Photography by Nicole Lessin
It was logical that the Holly Neighborhood Coalition would ask a team of public interest design graduate students at the University of Texas for a mobile toolshed. Providing money-saving home repairs to fellow homeowners in danger of being priced out of their neighborhood had become the focus of the coalition’s latest initiative—Holly Neighbors Helping Neighbors (HNHN)—and the students needed a volunteer community project as part of their intensive course of study.
By Ellen Zimmermann
Photography by Carole Topalian (upper left & middle) and Ellen Zimmermann (upper right)
Spring is here, and it’s the perfect time to renew, refresh and restore the body’s delicate balance after the less active days of winter. Strolling through the springtime garden’s lush new growth, I love to harvest and nibble nutritious, cleansing herbs like cleavers (Galium aparine), yellow dock leaves (Rumex crispus), dandelion leaves (Taraxacum officinale) and chickweed (Stellaria media).
By Kelly Yandell
Photography of pier (below) by Kelly Yandell
Photography of fish, courtesy of P.J. Stoops, Louisiana Foods
I am a fishing kid. Or rather, I am a 40-year-old version of a fishing kid. My mother and father were both raised fishing, and they raised my brother and me to fish, as well. I knew how to pull out a backlash on a casting reel before I turned seven. I knew as a mere toddler that at 6:30 a.m., a Texas lake is prettier than almost any spot on earth. But my decent vocabulary of freshwater game fish—the various bass, crappie, catfish and bream to name a few—belies my landlocked ignorance.
Ben Stevens, a wide-smiled and dreadlocked former bluesman, believes cooking should be easy, food should be fresh and you shouldn’t have to sacrifice time or flavor to eat well. But he also believes that one of the biggest obstacles to eating fresh, healthful food at home is the lure of the high levels of sodium and fat found in prepared foods and take-out. It’s his personal mission to get people back into their kitchens, cooking healthfully with friends and family, using his new line of seasoning blends called Wildly Natural One.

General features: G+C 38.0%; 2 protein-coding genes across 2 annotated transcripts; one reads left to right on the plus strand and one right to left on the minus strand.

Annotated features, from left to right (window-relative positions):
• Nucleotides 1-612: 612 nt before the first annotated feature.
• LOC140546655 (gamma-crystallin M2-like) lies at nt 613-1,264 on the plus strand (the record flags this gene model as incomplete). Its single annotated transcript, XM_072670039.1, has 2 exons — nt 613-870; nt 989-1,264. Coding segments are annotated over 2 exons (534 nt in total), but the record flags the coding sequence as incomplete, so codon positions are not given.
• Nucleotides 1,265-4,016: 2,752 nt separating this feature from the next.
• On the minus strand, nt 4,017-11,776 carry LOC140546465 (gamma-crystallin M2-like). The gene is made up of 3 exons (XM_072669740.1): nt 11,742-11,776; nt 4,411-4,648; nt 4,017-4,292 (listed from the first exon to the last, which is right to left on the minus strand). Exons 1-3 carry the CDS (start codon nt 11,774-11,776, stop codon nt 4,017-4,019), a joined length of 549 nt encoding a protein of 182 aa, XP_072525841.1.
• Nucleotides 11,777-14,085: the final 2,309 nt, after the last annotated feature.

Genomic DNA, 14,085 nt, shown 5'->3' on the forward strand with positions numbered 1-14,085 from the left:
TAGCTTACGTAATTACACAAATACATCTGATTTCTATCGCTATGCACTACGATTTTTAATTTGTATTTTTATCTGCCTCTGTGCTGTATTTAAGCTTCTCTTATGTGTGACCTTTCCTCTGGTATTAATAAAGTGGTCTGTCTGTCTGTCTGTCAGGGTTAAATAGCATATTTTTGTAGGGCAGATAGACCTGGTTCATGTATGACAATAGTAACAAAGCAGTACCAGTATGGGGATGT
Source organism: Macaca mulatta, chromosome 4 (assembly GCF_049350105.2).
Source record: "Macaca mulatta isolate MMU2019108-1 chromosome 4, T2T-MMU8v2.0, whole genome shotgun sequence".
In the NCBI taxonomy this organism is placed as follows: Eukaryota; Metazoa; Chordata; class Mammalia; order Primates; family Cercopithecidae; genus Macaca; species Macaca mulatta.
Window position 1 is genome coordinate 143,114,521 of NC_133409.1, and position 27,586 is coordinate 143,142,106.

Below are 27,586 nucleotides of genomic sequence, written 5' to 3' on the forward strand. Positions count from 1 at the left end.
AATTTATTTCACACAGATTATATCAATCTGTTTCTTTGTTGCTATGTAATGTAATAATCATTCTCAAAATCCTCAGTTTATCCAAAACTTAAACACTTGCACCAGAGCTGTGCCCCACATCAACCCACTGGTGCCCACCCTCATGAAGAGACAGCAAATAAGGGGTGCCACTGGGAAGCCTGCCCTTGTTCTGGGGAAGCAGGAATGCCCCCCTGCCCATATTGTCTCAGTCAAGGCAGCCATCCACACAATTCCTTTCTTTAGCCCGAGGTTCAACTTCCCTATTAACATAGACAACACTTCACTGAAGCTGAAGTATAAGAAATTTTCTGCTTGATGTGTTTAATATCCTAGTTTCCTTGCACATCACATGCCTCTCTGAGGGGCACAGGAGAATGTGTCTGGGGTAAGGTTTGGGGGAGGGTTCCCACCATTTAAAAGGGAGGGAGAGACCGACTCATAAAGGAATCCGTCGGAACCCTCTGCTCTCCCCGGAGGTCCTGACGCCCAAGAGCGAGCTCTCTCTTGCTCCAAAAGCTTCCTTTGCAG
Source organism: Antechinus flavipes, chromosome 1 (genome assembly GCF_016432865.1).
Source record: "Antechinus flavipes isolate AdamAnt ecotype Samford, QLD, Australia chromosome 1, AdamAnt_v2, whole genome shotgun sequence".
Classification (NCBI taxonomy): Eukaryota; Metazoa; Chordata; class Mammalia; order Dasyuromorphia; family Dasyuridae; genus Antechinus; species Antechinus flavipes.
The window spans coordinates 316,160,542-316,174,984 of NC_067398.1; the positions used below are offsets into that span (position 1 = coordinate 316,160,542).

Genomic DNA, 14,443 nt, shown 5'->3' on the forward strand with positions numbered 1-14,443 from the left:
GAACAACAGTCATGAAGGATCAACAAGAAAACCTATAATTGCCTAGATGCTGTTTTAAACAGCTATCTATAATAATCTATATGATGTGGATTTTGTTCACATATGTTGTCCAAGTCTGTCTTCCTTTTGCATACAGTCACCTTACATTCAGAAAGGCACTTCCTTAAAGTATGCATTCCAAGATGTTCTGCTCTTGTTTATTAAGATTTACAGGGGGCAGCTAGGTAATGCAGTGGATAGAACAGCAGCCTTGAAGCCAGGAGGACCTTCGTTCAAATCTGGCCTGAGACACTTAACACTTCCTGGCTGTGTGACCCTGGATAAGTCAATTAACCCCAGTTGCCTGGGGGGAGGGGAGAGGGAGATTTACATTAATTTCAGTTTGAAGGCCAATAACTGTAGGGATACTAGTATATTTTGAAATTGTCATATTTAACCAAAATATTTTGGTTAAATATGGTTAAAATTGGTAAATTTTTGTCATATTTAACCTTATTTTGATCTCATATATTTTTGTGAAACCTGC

All natural, low sodium, gluten- and MSG-free, the seasoning blends come in four varieties (Original, Fiery, Salt-Free Select and Salt-Free Spicy) and can be used to enhance everything from fish and meats to quick salad dressings. “It’s like a rub, condiment and spice cabinet all in one jar,” says Stevens.
The power of spices and herbs was first revealed to Stevens when he was apprenticing under a Jamaican seasoning master years ago. “Once I started learning from him about all the colors of the spices and herb world, that’s when I learned how to make the blends I have now,” he says. Stevens studied the food science of various spices and herbs—trying to unlock one blend that would be extremely versatile.
Though the seemingly generous amount of rain our city finally received in December and January provided much-needed relief from record-breaking aridity, Central Texas drought conditions are still very much a reality because of the lingering La Niña effect. In response to the many questions and problems that arose in response to the drought, the Lady Bird Johnson Wildflower Center launched a virtual Drought Resource Center just before Thanksgiving.